The relative uncommon into (almost always formal) implies the speaker will accompany you through the entrance (door, gate, etc.) to wherever you're going, and assist you in "settling in". Thus, anyone showing you into the garden would usually accompany you into the garden and introduce you to your host and/or other guests. If a hotel manager shows you to the dining room, he might well just leave you at the doorway - but if he shows you into the room, he'll probably usher you to a table and see that you're seated before leaving you in the care of the restaurant staff.

  • I can see why "into the garden" is okay. It's not a private place. Sometimes some guidance is welcome in this situation. The curiosity is out of uncommon use of "into" and the example of "the carriage" from Google books that makes into and to look like the same at first.
    – learner
    Oct 31, 2014 at 21:15

I'll show you to your room

You would generally show someone to somewhere which is about to become their private domain, so you are specifically offering to show them where it is (so they don't get lost) without implicitly inviting yourself in. eg showing a guest to a room.

I'll show you my new bedroom

As FumbleFingers noted, you would typically otherwise just show someone something which is your domain or is public. You are typically offering to allow them to see your property escorted. Partly in acknowledgement that it's usually a private area of your own (eg your bedroom) or to show them something new or interesting. eg a new kitchen.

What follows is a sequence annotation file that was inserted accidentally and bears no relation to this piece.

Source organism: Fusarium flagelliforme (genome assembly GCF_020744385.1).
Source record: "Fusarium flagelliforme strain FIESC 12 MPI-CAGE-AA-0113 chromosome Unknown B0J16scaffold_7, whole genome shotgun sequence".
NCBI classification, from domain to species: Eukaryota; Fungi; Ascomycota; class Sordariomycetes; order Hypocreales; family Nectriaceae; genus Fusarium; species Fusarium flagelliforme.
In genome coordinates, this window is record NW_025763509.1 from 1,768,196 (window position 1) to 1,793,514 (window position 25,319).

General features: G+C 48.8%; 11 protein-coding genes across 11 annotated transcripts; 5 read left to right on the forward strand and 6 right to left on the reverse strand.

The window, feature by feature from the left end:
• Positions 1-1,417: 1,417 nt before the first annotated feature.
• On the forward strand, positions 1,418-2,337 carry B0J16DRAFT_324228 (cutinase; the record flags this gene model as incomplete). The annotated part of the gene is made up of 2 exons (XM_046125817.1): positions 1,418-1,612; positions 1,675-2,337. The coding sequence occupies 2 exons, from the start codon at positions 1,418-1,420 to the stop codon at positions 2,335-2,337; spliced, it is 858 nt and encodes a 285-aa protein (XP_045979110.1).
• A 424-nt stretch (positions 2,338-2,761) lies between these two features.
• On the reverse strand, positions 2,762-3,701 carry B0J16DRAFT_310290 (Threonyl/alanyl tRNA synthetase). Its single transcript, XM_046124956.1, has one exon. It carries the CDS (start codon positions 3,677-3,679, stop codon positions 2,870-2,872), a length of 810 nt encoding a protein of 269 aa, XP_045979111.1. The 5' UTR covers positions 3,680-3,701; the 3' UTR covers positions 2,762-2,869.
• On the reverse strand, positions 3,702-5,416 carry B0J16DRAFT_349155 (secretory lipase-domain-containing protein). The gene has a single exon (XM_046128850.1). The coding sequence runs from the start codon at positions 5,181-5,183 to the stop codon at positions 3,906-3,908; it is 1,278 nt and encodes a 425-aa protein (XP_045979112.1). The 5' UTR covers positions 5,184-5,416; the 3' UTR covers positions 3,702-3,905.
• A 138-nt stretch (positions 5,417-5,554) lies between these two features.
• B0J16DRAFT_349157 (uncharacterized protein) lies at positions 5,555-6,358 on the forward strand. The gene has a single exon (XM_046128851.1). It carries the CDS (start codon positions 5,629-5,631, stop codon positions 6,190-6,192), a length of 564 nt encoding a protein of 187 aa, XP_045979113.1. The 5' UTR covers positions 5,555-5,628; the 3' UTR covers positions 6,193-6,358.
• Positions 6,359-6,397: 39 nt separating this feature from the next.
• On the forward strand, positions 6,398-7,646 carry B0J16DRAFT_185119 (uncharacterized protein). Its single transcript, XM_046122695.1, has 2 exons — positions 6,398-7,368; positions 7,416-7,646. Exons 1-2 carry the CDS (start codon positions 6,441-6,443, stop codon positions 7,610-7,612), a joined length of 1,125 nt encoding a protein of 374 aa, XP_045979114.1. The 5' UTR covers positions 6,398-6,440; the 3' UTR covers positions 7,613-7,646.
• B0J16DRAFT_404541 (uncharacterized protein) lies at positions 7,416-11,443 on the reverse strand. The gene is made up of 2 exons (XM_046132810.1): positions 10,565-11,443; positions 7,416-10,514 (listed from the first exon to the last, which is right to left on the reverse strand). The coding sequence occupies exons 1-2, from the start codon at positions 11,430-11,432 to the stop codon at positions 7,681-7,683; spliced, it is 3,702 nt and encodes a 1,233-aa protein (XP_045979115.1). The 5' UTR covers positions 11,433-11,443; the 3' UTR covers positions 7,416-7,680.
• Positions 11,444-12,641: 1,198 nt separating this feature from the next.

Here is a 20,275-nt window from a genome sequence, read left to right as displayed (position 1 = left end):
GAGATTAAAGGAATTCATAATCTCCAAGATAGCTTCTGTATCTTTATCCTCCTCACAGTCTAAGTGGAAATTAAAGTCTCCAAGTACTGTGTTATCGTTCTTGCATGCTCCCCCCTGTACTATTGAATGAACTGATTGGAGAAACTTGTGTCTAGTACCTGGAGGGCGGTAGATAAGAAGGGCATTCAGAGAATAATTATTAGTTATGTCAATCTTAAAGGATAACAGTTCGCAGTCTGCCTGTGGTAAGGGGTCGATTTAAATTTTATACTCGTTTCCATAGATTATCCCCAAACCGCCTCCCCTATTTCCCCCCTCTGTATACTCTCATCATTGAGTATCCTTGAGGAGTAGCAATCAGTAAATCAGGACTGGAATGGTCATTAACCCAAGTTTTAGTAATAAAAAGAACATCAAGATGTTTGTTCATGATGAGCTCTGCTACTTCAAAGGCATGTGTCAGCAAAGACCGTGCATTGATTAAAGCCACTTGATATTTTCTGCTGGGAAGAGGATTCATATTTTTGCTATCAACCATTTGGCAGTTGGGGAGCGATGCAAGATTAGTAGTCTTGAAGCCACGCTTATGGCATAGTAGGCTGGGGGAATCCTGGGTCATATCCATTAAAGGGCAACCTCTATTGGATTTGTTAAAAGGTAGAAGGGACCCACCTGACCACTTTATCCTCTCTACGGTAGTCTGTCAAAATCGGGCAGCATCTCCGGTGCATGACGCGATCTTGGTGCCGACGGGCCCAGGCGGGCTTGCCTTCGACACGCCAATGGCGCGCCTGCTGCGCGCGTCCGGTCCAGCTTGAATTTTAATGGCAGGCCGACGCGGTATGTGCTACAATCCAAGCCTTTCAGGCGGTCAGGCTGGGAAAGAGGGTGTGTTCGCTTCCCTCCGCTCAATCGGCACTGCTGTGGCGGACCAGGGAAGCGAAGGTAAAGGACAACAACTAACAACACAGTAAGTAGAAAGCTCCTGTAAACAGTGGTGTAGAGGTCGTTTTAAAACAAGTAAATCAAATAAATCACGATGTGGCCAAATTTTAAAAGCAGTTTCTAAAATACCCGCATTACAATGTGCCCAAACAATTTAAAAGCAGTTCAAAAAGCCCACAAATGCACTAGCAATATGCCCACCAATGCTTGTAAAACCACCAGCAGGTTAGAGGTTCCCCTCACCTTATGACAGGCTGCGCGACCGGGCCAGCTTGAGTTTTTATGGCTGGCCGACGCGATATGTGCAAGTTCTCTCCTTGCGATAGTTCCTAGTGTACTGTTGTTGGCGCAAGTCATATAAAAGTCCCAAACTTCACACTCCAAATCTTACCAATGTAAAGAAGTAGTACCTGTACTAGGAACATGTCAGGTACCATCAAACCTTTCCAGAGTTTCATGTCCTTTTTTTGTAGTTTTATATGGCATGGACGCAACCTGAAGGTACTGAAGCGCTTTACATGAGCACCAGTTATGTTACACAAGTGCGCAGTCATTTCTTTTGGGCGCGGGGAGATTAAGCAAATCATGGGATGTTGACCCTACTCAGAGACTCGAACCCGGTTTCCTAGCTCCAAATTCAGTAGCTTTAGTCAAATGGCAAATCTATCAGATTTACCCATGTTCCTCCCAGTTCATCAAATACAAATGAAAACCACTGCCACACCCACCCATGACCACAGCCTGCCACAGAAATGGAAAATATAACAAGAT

You would almost never show someone into something, which would almost imply waiting next to the door until you're sure they're inside, then leaving. It's redundant, and sounds almost slightly aggressive.

You may show someone out, implying escorting them off the premises. Either to ensure their leave or, more commonly, ensure they don't get lost on the way out and/or allow you to politely say goodbye at the threshold.

I think you've had too many to drink, mate, I'll show you out.

Unlike FumbleFingers, it sounds wrong to me to show somebody into the garden... I'd show them the garden, or show them to the garden, with the same rules as above.

  • +1 for mentioning "show someone out" and the clear & well organized answer. Your opinion about "into" is surprising. How do you explain Macmillan's dictionary use of "into" in "She showed me into a sunny room where two children were playing."? I checked the American version of the site and it had the same example.
    – learner
    Nov 1, 2014 at 8:54
  • I understand from your answer that is rare "You would almost never show someone into something", but your opinion here "which would almost imply waiting next to the door until you're sure they're inside, then leaving" is contrary to what the dictionary states to say the least. Your comment would be appreciated.
    – learner
    Nov 1, 2014 at 9:02
  • 1
    The dictionary example is certainly correct, but I've never heard it used - it's possible it's just not common in my region, however. English language use can be surprisingly different even within the UK. Again this may explain the nuance I see with the phrase
    – Jon Story
    Nov 1, 2014 at 12:30